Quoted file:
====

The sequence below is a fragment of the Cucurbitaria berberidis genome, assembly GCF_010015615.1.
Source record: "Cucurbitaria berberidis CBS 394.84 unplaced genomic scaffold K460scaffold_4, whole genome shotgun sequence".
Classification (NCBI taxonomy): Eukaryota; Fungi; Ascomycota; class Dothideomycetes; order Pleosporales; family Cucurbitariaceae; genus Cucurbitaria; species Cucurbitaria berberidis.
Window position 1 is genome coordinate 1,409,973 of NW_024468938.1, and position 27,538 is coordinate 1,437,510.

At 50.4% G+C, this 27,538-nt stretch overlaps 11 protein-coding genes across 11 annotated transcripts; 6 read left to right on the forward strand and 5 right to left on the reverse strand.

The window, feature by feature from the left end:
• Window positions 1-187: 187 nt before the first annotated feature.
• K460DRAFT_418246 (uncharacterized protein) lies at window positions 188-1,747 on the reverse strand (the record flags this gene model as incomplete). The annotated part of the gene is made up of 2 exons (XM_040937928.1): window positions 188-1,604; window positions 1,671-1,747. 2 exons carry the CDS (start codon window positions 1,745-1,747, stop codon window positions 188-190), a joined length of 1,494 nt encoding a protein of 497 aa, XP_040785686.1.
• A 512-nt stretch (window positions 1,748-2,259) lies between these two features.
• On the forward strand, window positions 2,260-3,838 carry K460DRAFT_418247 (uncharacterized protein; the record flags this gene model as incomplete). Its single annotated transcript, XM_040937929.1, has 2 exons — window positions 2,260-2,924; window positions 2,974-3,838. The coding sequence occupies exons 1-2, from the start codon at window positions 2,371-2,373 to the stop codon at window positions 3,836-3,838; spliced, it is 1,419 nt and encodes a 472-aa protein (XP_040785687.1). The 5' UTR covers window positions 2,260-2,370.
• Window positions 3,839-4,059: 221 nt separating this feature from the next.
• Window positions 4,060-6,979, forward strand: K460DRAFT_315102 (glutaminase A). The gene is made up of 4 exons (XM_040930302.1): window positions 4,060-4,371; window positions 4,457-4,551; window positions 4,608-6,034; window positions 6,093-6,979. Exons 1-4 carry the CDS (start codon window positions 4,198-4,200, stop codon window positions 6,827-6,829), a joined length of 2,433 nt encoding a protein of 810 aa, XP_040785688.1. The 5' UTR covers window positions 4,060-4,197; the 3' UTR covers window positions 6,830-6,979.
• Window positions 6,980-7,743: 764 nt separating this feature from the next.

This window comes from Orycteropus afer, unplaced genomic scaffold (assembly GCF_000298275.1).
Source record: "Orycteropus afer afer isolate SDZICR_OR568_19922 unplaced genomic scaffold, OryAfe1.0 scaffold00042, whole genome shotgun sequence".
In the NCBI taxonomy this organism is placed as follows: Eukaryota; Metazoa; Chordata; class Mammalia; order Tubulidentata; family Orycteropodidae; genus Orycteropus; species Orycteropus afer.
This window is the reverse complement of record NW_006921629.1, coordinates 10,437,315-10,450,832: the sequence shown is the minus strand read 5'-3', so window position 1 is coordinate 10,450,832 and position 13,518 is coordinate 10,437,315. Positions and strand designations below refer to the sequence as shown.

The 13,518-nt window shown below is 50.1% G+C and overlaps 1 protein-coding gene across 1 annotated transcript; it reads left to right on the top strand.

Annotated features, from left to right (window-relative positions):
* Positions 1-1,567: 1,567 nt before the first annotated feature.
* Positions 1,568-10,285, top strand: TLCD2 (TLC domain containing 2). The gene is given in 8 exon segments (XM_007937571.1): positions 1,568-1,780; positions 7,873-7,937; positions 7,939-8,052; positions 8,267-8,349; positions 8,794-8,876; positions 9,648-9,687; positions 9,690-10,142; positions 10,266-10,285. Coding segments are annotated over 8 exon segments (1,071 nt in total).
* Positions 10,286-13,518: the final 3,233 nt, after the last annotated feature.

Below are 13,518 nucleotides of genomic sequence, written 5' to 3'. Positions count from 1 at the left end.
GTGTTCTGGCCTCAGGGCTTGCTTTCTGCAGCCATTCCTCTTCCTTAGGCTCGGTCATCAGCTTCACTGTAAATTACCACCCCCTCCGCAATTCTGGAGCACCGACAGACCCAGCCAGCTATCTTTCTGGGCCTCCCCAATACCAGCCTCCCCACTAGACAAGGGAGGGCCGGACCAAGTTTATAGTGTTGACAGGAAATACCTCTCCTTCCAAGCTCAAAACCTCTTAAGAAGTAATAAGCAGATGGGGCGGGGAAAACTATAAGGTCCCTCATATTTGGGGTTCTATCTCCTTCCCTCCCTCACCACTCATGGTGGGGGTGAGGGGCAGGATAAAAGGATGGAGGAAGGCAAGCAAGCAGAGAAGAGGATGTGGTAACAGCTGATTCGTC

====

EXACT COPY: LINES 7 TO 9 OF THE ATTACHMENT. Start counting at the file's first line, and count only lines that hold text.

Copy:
• Window positions 1-187: 187 nt before the first annotated feature.
• K460DRAFT_418246 (uncharacterized protein) lies at window positions 188-1,747 on the reverse strand (the record flags this gene model as incomplete). The annotated part of the gene is made up of 2 exons (XM_040937928.1): window positions 188-1,604; window positions 1,671-1,747. 2 exons carry the CDS (start codon window positions 1,745-1,747, stop codon window positions 188-190), a joined length of 1,494 nt encoding a protein of 497 aa, XP_040785686.1.
• A 512-nt stretch (window positions 1,748-2,259) lies between these two features.